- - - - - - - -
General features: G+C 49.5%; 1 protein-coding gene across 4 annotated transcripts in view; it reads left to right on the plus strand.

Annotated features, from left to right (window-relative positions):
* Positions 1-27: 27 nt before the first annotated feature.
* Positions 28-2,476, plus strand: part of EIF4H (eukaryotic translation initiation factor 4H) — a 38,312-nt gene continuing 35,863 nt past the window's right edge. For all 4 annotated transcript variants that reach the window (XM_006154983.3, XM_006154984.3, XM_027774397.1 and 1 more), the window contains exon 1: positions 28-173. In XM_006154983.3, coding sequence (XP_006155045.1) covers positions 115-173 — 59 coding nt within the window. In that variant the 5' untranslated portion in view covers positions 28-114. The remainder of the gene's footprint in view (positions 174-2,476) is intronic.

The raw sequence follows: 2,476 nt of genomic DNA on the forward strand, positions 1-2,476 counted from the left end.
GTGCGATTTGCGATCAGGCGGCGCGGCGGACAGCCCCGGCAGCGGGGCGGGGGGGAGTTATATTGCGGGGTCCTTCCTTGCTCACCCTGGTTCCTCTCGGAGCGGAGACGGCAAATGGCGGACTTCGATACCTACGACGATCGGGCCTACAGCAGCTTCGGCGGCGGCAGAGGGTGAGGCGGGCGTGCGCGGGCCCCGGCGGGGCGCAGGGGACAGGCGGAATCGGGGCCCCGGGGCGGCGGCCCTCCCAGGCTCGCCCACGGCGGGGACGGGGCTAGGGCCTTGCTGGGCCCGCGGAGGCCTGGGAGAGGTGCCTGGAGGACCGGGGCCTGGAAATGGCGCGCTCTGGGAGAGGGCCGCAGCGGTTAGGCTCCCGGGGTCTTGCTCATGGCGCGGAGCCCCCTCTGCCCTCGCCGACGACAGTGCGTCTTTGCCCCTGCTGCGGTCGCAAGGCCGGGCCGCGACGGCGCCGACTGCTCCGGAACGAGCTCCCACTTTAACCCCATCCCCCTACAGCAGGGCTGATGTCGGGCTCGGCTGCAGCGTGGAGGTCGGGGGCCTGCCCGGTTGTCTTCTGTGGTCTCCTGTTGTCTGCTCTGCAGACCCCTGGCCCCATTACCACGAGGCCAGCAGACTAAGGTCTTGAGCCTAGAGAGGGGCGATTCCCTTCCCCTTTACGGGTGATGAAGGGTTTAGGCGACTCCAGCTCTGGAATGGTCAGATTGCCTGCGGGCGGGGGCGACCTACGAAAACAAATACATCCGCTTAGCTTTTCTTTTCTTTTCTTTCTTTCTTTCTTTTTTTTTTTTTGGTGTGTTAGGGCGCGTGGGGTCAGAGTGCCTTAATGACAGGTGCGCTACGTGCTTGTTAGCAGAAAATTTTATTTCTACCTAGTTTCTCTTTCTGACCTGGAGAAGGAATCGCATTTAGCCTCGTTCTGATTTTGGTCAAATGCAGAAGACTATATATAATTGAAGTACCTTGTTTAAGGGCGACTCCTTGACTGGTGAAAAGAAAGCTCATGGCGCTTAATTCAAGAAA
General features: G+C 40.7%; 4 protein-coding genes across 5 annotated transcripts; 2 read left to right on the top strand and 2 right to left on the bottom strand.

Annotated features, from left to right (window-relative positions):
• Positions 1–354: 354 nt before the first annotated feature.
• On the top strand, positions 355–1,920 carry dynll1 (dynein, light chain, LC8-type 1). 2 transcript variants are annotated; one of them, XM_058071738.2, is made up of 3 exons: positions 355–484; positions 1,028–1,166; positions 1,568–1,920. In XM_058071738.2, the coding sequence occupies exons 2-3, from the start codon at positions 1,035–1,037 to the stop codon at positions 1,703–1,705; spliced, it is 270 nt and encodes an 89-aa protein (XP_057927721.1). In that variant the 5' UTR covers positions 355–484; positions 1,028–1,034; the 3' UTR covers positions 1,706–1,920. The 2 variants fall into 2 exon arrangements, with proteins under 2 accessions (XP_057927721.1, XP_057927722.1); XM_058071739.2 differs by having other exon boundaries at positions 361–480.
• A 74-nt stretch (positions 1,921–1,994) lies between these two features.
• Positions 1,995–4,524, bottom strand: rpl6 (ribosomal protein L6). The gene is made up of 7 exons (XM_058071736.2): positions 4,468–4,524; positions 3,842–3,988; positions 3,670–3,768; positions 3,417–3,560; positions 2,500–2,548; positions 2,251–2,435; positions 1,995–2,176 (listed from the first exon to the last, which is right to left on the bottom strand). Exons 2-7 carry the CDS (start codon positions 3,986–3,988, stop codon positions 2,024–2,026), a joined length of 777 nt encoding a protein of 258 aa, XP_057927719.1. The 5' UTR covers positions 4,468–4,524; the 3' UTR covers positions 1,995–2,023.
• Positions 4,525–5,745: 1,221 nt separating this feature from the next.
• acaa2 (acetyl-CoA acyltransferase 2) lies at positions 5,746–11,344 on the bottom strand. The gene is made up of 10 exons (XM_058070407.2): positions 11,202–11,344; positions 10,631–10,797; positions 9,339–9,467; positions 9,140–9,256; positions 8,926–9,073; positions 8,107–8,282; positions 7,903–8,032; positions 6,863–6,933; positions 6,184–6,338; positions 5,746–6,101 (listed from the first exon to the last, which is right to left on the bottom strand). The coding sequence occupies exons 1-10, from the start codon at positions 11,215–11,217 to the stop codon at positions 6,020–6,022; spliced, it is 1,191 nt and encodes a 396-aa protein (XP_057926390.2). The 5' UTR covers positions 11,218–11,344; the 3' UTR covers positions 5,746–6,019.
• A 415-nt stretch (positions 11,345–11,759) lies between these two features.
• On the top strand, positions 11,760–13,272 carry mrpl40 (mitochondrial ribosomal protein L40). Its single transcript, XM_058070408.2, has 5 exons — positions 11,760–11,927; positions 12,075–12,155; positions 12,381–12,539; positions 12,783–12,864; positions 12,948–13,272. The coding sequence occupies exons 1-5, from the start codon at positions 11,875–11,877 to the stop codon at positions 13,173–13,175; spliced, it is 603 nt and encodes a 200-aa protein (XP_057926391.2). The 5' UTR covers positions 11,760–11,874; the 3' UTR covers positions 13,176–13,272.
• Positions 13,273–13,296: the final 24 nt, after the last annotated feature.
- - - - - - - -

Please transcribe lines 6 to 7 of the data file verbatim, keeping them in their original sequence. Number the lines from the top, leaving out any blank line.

GTGCGATTTGCGATCAGGCGGCGCGGCGGACAGCCCCGGCAGCGGGGCGGGGGGGAGTTATATTGCGGGGTCCTTCCTTGCTCACCCTGGTTCCTCTCGGAGCGGAGACGGCAAATGGCGGACTTCGATACCTACGACGATCGGGCCTACAGCAGCTTCGGCGGCGGCAGAGGGTGAGGCGGGCGTGCGCGGGCCCCGGCGGGGCGCAGGGGACAGGCGGAATCGGGGCCCCGGGGCGGCGGCCCTCCCAGGCTCGCCCACGGCGGGGACGGGGCTAGGGCCTTGCTGGGCCCGCGGAGGCCTGGGAGAGGTGCCTGGAGGACCGGGGCCTGGAAATGGCGCGCTCTGGGAGAGGGCCGCAGCGGTTAGGCTCCCGGGGTCTTGCTCATGGCGCGGAGCCCCCTCTGCCCTCGCCGACGACAGTGCGTCTTTGCCCCTGCTGCGGTCGCAAGGCCGGGCCGCGACGGCGCCGACTGCTCCGGAACGAGCTCCCACTTTAACCCCATCCCCCTACAGCAGGGCTGATGTCGGGCTCGGCTGCAGCGTGGAGGTCGGGGGCCTGCCCGGTTGTCTTCTGTGGTCTCCTGTTGTCTGCTCTGCAGACCCCTGGCCCCATTACCACGAGGCCAGCAGACTAAGGTCTTGAGCCTAGAGAGGGGCGATTCCCTTCCCCTTTACGGGTGATGAAGGGTTTAGGCGACTCCAGCTCTGGAATGGTCAGATTGCCTGCGGGCGGGGGCGACCTACGAAAACAAATACATCCGCTTAGCTTTTCTTTTCTTTTCTTTCTTTCTTTCTTTTTTTTTTTTTGGTGTGTTAGGGCGCGTGGGGTCAGAGTGCCTTAATGACAGGTGCGCTACGTGCTTGTTAGCAGAAAATTTTATTTCTACCTAGTTTCTCTTTCTGACCTGGAGAAGGAATCGCATTTAGCCTCGTTCTGATTTTGGTCAAATGCAGAAGACTATATATAATTGAAGTACCTTGTTTAAGGGCGACTCCTTGACTGGTGAAAAGAAAGCTCATGGCGCTTAATTCAAGAAA
General features: G+C 40.7%; 4 protein-coding genes across 5 annotated transcripts; 2 read left to right on the top strand and 2 right to left on the bottom strand.